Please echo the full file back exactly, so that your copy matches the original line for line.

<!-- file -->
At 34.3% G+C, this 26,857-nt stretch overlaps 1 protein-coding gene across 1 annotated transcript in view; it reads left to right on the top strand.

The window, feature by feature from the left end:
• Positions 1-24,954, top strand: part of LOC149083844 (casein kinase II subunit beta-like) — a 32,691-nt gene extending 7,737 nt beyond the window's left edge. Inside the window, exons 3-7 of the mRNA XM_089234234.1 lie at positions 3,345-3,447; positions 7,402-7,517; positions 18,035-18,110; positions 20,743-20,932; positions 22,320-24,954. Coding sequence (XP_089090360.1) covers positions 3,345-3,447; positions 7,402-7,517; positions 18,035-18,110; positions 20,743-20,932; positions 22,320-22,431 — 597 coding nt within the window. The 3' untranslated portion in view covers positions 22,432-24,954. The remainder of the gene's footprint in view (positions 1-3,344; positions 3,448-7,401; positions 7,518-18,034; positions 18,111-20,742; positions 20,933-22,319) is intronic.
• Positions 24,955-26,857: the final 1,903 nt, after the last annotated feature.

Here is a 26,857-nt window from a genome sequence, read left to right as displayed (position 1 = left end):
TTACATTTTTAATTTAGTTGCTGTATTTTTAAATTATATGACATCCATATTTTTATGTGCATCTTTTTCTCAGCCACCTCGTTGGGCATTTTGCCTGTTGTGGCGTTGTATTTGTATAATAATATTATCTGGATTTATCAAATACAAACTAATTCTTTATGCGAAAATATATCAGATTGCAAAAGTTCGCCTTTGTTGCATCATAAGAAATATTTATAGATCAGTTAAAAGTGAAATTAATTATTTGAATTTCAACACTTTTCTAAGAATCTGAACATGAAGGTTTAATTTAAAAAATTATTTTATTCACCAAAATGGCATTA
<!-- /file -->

At 34.3% G+C, this 26,857-nt stretch overlaps 1 protein-coding gene across 1 annotated transcript in view; it reads left to right on the top strand.

The window, feature by feature from the left end:
• Positions 1-24,954, top strand: part of LOC149083844 (casein kinase II subunit beta-like) — a 32,691-nt gene extending 7,737 nt beyond the window's left edge. Inside the window, exons 3-7 of the mRNA XM_089234234.1 lie at positions 3,345-3,447; positions 7,402-7,517; positions 18,035-18,110; positions 20,743-20,932; positions 22,320-24,954. Coding sequence (XP_089090360.1) covers positions 3,345-3,447; positions 7,402-7,517; positions 18,035-18,110; positions 20,743-20,932; positions 22,320-22,431 — 597 coding nt within the window. The 3' untranslated portion in view covers positions 22,432-24,954. The remainder of the gene's footprint in view (positions 1-3,344; positions 3,448-7,401; positions 7,518-18,034; positions 18,111-20,742; positions 20,933-22,319) is intronic.
• Positions 24,955-26,857: the final 1,903 nt, after the last annotated feature.

Here is a 26,857-nt window from a genome sequence, read left to right as displayed (position 1 = left end):
TTACATTTTTAATTTAGTTGCTGTATTTTTAAATTATATGACATCCATATTTTTATGTGCATCTTTTTCTCAGCCACCTCGTTGGGCATTTTGCCTGTTGTGGCGTTGTATTTGTATAATAATATTATCTGGATTTATCAAATACAAACTAATTCTTTATGCGAAAATATATCAGATTGCAAAAGTTCGCCTTTGTTGCATCATAAGAAATATTTATAGATCAGTTAAAAGTGAAATTAATTATTTGAATTTCAACACTTTTCTAAGAATCTGAACATGAAGGTTTAATTTAAAAAATTATTTTATTCACCAAAATGGCATTA